Catalogue


Sacred hunger /
Barry Unsworth.
imprint
New York : Norton, 1993.
description
629 p. ; 21 cm.
ISBN
0393311147
format(s)
Book
Holdings
More Details
imprint
New York : Norton, 1993.
isbn
0393311147
general note
"Winner of Booker Prize"--Cover.
catalogue key
1097757
A Look Inside
Awards
This item was nominated for the following awards:
Man Booker Prize for Fiction, GBR, 1992 : Won
Full Text Reviews
Appeared in Library Journal on 1992-07:
With its graphic depiction of the 18th-century slave trade and a society driven by the desire to maximize profit regardless of the human cost, this new novel by the author of Pascali's Island (Penguin, 1988) offers a dark view of human nature clearly relevant to our own time. William Kemp hopes to recoup his losses in cotton speculation by entering the Triangular Trade. As ship's doctor, his nephew Matthew experiences firsthand the horrors of shipboard life, ultimately leading a revolt that lands the crew and remaining slaves on the southeastern coast of Florida. Here they try to establish ``a paradise place,'' but events force Matthew to conclude that ``nothing a man suffers will prevent him from inflicting suffering on others. Indeed, it will teach him the way.'' Though the pace drags at times, taken as a whole this is a masterful effort that delivers an important message. Highly recommended for both public and academic libraries.-- David W. Henderson, Eckerd Coll. Lib., St. Petersburg, Fla. (c) Copyright 2010. Library Journals LLC, a wholly owned subsidiary of Media Source, Inc. No redistribution permitted.
Appeared in Publishers Weekly on 1992-05-11:
This vast, vividly realistic historical novel follows the crew of a slave-trading vessel from its Liverpool shipyard through days at anchor bartering human cargo on the Guinea Coast, then on beyond the slaver's disease-ridden and mutinous Middle Passage. With an epic ambition that seems suited to its 18th-century setting, Unsworth ( Stone Virgin ) takes on a big theme--greed, the animating ``sacred hunger'' of the title--but at the same time fills his huge canvas with the alternately fascinating and horrifying details of shipboard life, colonial plunder and power struggles, the London clubs of absentee sugar lords, even a pidgin Utopia created by slaves and seamen on unclaimed Florida coast. Deftly utilizing a flood of period detail, Unsworth has written a book whose stately pace, like the scope of its meditations, seems accurately to evoke the age. Tackling here a central perversity of our history--the keeping of slaves in a land where ``all men are created equal''--Unsworth illuminates the barbaric cruelty of slavery, as well as the subtler habits of politics and character that it creates. As intricate as it is immense, this masterwork rewards every turn of its 640 pages. (July) one with a continuing fascination for readers and authors alike--Unsworth illuminates its cruel ties and miscarriages, its floggings and murders, as well as the subtler habits of politics and character that it creates. As intricate as it is immense, this masterwork rewards every turn of its 640 pages. (c) Copyright PWxyz, LLC. All rights reserved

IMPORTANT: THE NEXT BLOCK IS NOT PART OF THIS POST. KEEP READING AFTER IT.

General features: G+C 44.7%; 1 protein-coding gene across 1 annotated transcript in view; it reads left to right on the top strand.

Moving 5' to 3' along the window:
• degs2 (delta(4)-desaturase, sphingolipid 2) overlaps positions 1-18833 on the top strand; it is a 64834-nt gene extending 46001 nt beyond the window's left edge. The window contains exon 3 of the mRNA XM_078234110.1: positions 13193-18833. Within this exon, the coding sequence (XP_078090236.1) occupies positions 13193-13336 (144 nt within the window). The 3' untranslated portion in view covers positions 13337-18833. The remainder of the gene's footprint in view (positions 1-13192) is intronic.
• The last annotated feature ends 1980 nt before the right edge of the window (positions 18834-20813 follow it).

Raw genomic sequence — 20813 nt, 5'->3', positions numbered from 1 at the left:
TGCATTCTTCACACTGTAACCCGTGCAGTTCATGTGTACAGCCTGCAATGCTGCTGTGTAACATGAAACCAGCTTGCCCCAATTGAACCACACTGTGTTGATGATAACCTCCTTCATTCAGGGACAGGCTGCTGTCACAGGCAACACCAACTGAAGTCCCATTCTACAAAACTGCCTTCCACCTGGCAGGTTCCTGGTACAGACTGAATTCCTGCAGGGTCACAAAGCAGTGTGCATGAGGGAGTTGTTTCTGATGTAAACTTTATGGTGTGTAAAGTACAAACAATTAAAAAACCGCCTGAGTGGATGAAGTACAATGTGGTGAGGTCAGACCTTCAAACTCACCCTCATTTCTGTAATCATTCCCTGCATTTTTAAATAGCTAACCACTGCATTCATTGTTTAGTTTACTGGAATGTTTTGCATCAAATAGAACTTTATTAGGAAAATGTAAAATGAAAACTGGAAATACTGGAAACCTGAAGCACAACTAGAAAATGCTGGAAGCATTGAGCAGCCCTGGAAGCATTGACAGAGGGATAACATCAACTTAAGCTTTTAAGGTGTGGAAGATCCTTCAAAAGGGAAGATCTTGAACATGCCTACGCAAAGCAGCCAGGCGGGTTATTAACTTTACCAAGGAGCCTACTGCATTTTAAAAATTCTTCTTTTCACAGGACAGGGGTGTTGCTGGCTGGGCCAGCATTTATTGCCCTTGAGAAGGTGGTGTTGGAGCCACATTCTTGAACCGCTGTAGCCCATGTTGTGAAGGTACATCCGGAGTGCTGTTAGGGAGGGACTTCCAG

Reviews
Review Quotes
This brilliantly suspenseful period piece about the slave trade in the 18th century is also a meditation on how avarice dehumanizes the oppressor as well as the oppressed.
Utterly magnificent....By its last page, you will be close to weeping.
Wonderful and heartbreaking....It is a book of grace and meditative elegance, and of great moral seriousness.
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Summaries
Main Description
Sacred Hunger is a stunning and engrossing exploration of power, domination, and greed. Filled with the "sacred hunger" to expand its empire and its profits, England entered full into the slave trade and spread the trade throughout its colonies. In this Booker Prize-winning work, Barry Unsworth follows the failing fortunes of William Kemp, a merchant pinning his last chance to a slave ship; his son who needs a fortune because he is in love with an upper-class woman; and his nephew who sails on the ship as its doctor because he has lost all he has loved. The voyage meets its demise when disease spreads among the slaves and the captain's drastic response provokes a mutiny. Joining together, the sailors and the slaves set up a secret, utopian society in the wilderness of Florida, only to await the vengeance of the single-minded, young Kemp.
Unpaid Annotation
In this Booker Prize-winning work set in colonial America, Unsworth follows the failing fortunes of William Kemp, a merchant pinning his last chance to a slave ship; his son, who needs his father's fortune; and his nephew, who sails on the ill-fated ship.

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